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This is a great way of saying that two things are so similar that there is no significant difference between them. I'm sure there are many more and thought this might make a great community wiki. How did the phrase/idiom come about and is it more prevalent in one english-speaking region than another?

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This site says that it comes from a 1728 play. To the extent that it's known nowadays, though (it's not really prevalent anywhere, as far as I know), it's due to its use in Lewis Carroll's Alice in Wonderland.

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    Pretty much all random phrases originated from Lewis Carroll or Shakespeare... :D – marcellothearcane Mar 12 '17 at 15:37
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Sometimes an idiom seems like a cliche, where there is a vague meaning. When their history is seen, they are often easier to understand, and any doubt about their meaning can be put into context. It's always better to know what we mean when we use them, and have a better idea of what others are likely to think they mean. Knowing their history can color in some of the blank spaces.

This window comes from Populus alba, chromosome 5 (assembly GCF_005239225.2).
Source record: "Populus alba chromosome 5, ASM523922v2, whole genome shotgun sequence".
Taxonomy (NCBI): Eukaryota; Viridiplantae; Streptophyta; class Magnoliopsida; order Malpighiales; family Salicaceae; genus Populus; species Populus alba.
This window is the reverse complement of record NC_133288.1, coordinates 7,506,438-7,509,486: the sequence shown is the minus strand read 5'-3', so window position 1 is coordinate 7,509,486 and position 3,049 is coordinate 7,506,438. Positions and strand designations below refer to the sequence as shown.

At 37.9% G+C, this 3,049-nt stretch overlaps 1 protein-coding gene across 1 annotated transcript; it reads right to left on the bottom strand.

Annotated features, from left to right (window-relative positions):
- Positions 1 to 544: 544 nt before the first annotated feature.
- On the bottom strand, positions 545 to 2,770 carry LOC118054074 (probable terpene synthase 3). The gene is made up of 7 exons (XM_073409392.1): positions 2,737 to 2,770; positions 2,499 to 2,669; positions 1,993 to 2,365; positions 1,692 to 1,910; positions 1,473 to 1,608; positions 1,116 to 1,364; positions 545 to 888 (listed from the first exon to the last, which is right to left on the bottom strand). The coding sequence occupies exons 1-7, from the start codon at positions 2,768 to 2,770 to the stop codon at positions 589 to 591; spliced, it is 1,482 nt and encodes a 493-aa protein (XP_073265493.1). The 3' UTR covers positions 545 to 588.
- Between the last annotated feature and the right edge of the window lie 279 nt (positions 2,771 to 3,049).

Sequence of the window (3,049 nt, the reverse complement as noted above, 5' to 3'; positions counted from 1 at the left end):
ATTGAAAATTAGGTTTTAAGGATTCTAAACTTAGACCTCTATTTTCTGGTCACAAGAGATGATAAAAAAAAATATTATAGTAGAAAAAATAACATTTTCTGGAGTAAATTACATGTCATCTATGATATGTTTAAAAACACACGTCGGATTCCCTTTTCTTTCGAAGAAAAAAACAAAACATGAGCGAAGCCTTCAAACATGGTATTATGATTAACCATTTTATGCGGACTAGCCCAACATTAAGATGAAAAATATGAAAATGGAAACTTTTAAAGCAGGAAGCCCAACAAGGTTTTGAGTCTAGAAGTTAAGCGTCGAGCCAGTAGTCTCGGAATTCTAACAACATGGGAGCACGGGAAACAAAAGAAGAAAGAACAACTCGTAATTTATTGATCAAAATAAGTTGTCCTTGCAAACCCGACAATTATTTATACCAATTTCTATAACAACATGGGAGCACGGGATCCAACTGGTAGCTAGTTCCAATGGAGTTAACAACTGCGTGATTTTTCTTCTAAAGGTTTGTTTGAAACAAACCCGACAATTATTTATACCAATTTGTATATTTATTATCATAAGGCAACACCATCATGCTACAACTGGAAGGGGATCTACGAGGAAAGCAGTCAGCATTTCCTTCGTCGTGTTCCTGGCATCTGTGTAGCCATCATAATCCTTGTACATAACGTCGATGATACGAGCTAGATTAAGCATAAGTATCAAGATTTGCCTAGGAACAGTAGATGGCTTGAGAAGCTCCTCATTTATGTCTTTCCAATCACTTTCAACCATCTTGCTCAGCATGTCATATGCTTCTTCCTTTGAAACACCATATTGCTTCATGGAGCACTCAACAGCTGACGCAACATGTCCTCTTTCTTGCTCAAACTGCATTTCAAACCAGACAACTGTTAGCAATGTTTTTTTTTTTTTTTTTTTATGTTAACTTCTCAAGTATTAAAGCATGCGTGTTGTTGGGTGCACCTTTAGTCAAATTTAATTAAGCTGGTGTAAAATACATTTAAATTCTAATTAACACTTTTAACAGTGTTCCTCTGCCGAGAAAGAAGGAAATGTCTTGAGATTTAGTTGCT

For "much of muchness" - Similar - difficult to distinguish.

Credit : Pokket

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This phrase occurs in the dialogue in one of the Aubrey/Maturin books by Patrick O'Brian (I can't remember which one). Since O'Brian was a very scholarly (not to mention entertaining) writer of historical fiction, this phrase must of been in use in late 18th- and early 19th- century.

protected by MetaEd Aug 24 '18 at 19:23

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